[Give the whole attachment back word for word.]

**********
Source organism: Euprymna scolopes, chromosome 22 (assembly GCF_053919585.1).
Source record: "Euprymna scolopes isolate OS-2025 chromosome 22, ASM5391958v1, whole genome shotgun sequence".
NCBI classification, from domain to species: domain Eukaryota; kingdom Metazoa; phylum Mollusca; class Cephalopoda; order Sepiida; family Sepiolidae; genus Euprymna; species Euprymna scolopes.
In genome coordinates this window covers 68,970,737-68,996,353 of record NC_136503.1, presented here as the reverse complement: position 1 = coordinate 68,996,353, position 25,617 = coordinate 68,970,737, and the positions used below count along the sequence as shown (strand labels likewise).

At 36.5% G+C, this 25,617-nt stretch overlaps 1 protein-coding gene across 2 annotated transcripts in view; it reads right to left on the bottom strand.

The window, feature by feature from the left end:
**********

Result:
Source organism: Euprymna scolopes, chromosome 22 (assembly GCF_053919585.1).
Source record: "Euprymna scolopes isolate OS-2025 chromosome 22, ASM5391958v1, whole genome shotgun sequence".
NCBI classification, from domain to species: domain Eukaryota; kingdom Metazoa; phylum Mollusca; class Cephalopoda; order Sepiida; family Sepiolidae; genus Euprymna; species Euprymna scolopes.
In genome coordinates this window covers 68,970,737-68,996,353 of record NC_136503.1, presented here as the reverse complement: position 1 = coordinate 68,996,353, position 25,617 = coordinate 68,970,737, and the positions used below count along the sequence as shown (strand labels likewise).

At 36.5% G+C, this 25,617-nt stretch overlaps 1 protein-coding gene across 2 annotated transcripts in view; it reads right to left on the bottom strand.

The window, feature by feature from the left end: